• Steve: I am one of those men that has no problem with saying that I am wearing FM’s Portrait of a Lady…I love it’s beefy rose. It’s perfect for a man. And Trayee is one of my favorites. Haute Claire by Aftelier is another that would work very nicely for the gents. Great subject! June 11, 2013 at 10:16am Reply

  • Elia: I agree with Cornelia, I think a man can pretty much wear anything.
    Any feminine classical chypre should work easily for any man.
    Lately I feel men can pull off tuberose well. I think Heeley’s Ophelia is very wearable. June 11, 2013 at 10:38am Reply

    • Elia: Ah and I’m sold on the Neela Vermeire choices. I’ve never tried that house. June 11, 2013 at 10:39am Reply

      • Cornelia Blimber: Speeking of tuberose for men: it is said that Louis XIV wore tuberose. But of course not every man has such beautiful, elegant legs of that dancing king. June 11, 2013 at 11:35am Reply

        • Cornelia Blimber: Speaking June 11, 2013 at 11:38am Reply

        • Elia: nice trivia.
          I don’t think I’ll ever worry if I have the legs for a fragrance though 🙂 June 11, 2013 at 1:47pm Reply

        • Berengaria: Ha! I was just thinking Fracas! But it would be most lovely on a real Alpha male. Clark Gable. Or John Wayne. (And of course Louis Quatorze also fits the bill…) June 11, 2013 at 3:42pm Reply

  • Natalia: Yes, it is a fascinating series that touches upon some very inetersting issues.

    Personally, I shall start by saying that I hate the binary male/female opposition, life is infinitely more complex than that. I believe it is up to the individual to deside what their gender is or if they even have a gender. I, for one, really dislike it when people just assume my gender based solely on my physical appearance. Diven that, you may imagine how I feel about assigning gender to perfume. To me, the whole concept is absurd. Who ever said that men can’t wear flowers or that women can’t wear woods and leather? As long as it suits the individual, anything goes!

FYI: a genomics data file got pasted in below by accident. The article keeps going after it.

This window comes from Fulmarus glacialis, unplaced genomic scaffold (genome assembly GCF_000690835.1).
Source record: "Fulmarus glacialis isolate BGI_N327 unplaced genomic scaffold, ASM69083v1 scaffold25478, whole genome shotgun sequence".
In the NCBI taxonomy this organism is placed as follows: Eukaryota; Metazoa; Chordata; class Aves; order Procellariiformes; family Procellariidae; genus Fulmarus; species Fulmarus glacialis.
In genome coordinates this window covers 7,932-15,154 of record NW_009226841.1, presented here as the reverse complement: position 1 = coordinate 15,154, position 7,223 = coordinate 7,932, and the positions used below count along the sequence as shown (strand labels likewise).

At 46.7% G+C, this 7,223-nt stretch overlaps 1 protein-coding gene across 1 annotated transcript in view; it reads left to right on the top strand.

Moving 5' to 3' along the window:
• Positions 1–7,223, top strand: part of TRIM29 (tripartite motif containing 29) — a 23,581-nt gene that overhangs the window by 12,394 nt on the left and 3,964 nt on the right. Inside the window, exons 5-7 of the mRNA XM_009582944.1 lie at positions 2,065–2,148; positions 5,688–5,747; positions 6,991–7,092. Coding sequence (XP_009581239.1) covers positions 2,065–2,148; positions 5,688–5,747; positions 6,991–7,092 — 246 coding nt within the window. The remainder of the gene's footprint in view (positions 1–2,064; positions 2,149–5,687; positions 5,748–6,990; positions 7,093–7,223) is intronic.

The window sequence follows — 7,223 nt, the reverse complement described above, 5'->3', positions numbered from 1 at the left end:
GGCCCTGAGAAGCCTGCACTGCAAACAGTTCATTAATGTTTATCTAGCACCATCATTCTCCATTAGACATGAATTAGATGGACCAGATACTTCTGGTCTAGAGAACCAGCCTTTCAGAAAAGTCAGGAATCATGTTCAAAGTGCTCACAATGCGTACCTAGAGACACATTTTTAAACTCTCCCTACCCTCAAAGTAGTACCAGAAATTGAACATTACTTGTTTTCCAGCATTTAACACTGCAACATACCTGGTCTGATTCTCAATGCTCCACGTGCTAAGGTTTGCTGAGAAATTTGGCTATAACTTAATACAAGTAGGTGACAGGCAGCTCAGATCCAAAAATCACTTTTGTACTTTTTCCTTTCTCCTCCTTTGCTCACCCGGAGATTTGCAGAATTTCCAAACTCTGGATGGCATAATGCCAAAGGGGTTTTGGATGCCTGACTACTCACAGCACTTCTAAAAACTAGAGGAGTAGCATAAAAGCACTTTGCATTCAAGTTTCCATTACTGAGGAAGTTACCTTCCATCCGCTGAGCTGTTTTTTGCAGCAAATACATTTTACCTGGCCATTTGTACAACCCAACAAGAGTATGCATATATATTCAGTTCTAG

Having said that, I will play along the rules of our culture and say that I think Bottega Veneta, Iris Poudre, Aromatics Elixir, although marketed as “feminine” fragrances, will work perfectly for a man. And, of course, the entire “Hermessance” line as well as the “Jardin” collection. But those are said to be “unisex”. Probably the reason why I love Hermes so much. They are capable to see beyond the gender boundaries. June 11, 2013 at 10:38am Reply

  • Lucas: I think Parfum d’Empire Eau Suave is a good example of a perfume that is destined for women but men smell as good (if not better) wearing it.

    Also Chanel 28 La Pausa seems to be versatile. June 11, 2013 at 11:20am Reply

    • Steve L.: Lucas – I purchased a small bottle a year and a half ago and burned through it in about 8 months. I love Eau Suave and you’re right, it can be worn by a man easily! June 11, 2013 at 8:30pm Reply

    • Ferris: What does PdE’s Eau Suave and Chanel 28 Pausa smell like? I keep hearing about Chanel’s Les Exclusifs line especially Sycomore. I need to check them out. The price isn’t outrageous ($130 USD for 125 ml)so they are affordable unlike some other private fragrance lines which cost twice as much or more. June 13, 2013 at 6:09pm Reply

  • Nick: I frequently wear Cabochard, Halston Catalyst, Obsession, Coromandel, Mitsouko, Paul Smith Rose, ELdO Like This, Rien, Fils de Dieu, Rossy de Palma (Eau de whatnot), SJP Covet, Lagerfeld’s Sun, Moon and Stars, many of the “feminine” Eaux. I used to wear Je Reviens also, from an old bottle maybe 25+ years old, but when it ran out, I had to stop wearing it as the later versions just smell like urinal cakes.

    If it smells good on me, and I don’t smell like your average man on the street, then it suits me fine. June 11, 2013 at 11:20am Reply

    • ferris Égoïste: Nick, which version of Mitsouko do you wear? I hear the edt is very sharp and edp is very warm and inviting. I never tried Covet by SJP. is it nice as well? June 12, 2013 at 10:44am Reply

      • Nick: I wear the Mitsouko EDT, it is a little sharper than the EDP, but not terribly so. I prefer that little “extra bite”.

        As for Covet, it is as green as its colour. And sweet and earthy, but not in a sickly sweet way. I get Angelica, geranium, honeysuckle, cocoa. perfect on its own, or layered with bright Citrus, or Vetiver or dark rich woods. It is an unsung Unisex great. 8 hours longevity, good sillage and interesting all the way through the dry down. June 13, 2013 at 7:18am Reply

        • Ferris: Sounds interesting. I need to sample those. June 13, 2013 at 7:46am Reply

        • Ferris: I tried the vintage Mitsouko edt and I am quite fond of it. Now I need to find a big gallon jug of it! I love the sharpness it has followed by the soft veil of oakmoss which isnt as menacing as it is in the pure parfum vintage. I find it kind of overwhelming combined with the strange sour peach at the top. The edt is in a word, a perfect balnce of each. December 28, 2013 at 5:37pm Reply